44 Responses to DIY Faux Plaster Paint Finish for Trash to Treasure Projects…

  1. Shannon Fox says:

    Completely gorgeous! What a wonderful tutorial too. That tiger has new stripes now. OMG, it looks like a million bucks now!! What a super transformation!!

  2. april says:

    Love this tutorial and its length…i am eyeing several ite
    ms around the house for a makeover. Thank you!!!

    • Cyndy says:

      Thannk you April! I am so glad that you liked it and I hope you will give it a try! It’s so easy and it’s such a great way to update! Thanks so much for stopping by! Cyndy

  3. Amanda Eck says:

    This is a great idea Cyndy! I LOVE Aiden Gray lamps, but not the price! This is a great alternative.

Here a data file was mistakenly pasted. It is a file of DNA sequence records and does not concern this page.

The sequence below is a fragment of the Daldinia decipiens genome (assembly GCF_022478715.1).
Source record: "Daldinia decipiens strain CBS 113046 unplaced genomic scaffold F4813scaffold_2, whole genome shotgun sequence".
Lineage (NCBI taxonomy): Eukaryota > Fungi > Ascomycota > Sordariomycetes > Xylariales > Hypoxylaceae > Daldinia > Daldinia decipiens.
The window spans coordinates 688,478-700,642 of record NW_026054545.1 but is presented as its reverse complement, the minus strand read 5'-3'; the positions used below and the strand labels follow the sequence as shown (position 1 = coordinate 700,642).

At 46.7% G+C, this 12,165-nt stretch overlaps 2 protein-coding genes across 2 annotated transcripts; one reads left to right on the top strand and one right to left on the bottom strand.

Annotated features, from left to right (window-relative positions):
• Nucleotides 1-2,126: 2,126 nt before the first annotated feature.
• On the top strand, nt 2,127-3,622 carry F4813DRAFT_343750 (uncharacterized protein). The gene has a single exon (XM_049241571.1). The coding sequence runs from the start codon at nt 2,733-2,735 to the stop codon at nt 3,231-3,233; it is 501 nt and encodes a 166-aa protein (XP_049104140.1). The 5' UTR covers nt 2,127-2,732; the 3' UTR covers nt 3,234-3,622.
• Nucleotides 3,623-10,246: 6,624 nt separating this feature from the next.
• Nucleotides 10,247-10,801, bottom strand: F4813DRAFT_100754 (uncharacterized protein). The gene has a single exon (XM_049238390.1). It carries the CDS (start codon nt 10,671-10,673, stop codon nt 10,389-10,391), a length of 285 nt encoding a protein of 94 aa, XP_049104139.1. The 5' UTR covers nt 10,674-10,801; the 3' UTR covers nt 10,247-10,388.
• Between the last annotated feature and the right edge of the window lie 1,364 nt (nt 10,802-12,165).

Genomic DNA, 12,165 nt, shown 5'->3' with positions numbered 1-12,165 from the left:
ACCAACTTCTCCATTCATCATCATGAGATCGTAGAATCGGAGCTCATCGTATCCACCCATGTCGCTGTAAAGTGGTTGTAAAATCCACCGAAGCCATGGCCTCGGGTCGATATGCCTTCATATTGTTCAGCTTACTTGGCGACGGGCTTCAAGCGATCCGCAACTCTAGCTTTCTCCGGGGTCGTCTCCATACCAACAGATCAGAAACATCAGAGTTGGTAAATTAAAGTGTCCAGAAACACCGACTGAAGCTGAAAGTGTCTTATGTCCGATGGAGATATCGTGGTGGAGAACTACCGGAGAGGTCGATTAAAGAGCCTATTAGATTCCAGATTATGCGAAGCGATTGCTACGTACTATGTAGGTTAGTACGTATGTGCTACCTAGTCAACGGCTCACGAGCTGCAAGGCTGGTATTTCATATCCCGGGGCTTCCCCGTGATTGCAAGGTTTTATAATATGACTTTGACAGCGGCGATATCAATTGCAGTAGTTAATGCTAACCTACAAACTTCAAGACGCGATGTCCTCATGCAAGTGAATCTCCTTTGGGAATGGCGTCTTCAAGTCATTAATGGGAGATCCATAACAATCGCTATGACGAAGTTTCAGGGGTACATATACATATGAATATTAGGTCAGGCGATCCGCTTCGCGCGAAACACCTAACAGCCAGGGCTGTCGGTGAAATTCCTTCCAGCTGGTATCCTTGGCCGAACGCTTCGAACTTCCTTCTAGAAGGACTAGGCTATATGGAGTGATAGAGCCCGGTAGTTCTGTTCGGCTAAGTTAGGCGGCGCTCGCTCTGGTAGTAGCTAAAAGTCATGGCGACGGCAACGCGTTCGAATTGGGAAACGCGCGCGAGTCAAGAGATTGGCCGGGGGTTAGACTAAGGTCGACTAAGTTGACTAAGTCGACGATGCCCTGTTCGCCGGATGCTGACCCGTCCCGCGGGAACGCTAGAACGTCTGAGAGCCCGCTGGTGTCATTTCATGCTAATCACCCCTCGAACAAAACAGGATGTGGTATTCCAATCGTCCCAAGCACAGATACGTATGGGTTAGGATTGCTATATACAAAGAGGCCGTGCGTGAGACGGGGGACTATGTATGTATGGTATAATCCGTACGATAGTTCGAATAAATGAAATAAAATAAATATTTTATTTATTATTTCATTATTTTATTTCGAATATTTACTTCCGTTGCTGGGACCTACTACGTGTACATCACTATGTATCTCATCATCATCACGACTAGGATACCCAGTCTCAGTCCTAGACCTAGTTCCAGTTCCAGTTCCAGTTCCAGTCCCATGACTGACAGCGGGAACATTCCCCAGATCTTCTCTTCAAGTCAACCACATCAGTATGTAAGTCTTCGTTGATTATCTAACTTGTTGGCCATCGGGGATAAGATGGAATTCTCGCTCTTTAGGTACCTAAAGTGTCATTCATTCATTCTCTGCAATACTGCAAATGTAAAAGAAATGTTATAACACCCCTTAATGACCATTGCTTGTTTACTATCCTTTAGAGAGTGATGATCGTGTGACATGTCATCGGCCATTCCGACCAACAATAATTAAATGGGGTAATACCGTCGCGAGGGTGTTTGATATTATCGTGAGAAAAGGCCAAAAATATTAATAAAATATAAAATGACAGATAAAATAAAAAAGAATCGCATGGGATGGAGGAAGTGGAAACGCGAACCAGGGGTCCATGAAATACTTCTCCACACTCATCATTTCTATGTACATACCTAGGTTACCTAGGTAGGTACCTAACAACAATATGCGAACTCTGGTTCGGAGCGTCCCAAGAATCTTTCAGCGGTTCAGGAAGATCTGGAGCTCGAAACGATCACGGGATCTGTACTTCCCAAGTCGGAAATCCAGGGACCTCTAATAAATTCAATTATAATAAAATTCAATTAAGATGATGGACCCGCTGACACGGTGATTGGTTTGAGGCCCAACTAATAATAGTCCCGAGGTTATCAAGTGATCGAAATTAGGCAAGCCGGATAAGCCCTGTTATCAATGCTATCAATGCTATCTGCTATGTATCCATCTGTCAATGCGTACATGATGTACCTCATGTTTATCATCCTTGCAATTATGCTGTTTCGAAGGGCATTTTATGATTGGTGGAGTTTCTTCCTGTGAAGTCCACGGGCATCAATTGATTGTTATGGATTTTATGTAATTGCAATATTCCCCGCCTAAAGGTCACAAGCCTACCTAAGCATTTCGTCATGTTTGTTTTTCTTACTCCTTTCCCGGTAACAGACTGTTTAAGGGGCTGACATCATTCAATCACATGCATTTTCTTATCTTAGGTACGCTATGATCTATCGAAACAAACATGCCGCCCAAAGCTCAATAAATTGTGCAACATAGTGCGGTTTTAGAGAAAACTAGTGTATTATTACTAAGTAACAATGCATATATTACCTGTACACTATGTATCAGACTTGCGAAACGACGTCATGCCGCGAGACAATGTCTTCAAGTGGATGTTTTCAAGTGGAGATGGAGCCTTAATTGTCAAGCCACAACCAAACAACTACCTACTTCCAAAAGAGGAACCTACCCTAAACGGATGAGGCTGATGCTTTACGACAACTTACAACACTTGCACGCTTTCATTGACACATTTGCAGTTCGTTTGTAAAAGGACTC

• Cyndy says:

      Thank you girl! I forgot to mention that I did this same technique on some bookshelves for a revamp for a friend and then did a dark gray glaze and they also have that Aidan Gray furniture look. I reduced the spackle to a little less than half and I used a brush with thick bristles and swiped the plaster on! You would love it! I’ll get some pictures and add them to the post and let you know when I do! Thanks again Amanda!

  4. katie sommer says:

    Unbelievable revamp of the tiger mirror. Incredible. Great job! thanks for the tutorial.

  5. Kathy says:

    Oh what an awesome transformation!! I’m sitting here looking around & thinking of the items I can use your process on!! 🙂 Thank-you for a wonderful, very thorough tutorial, too!! I’m excited…running off to Lowe’s for some spackle (& hoping I don’t screw something up!). Blessings!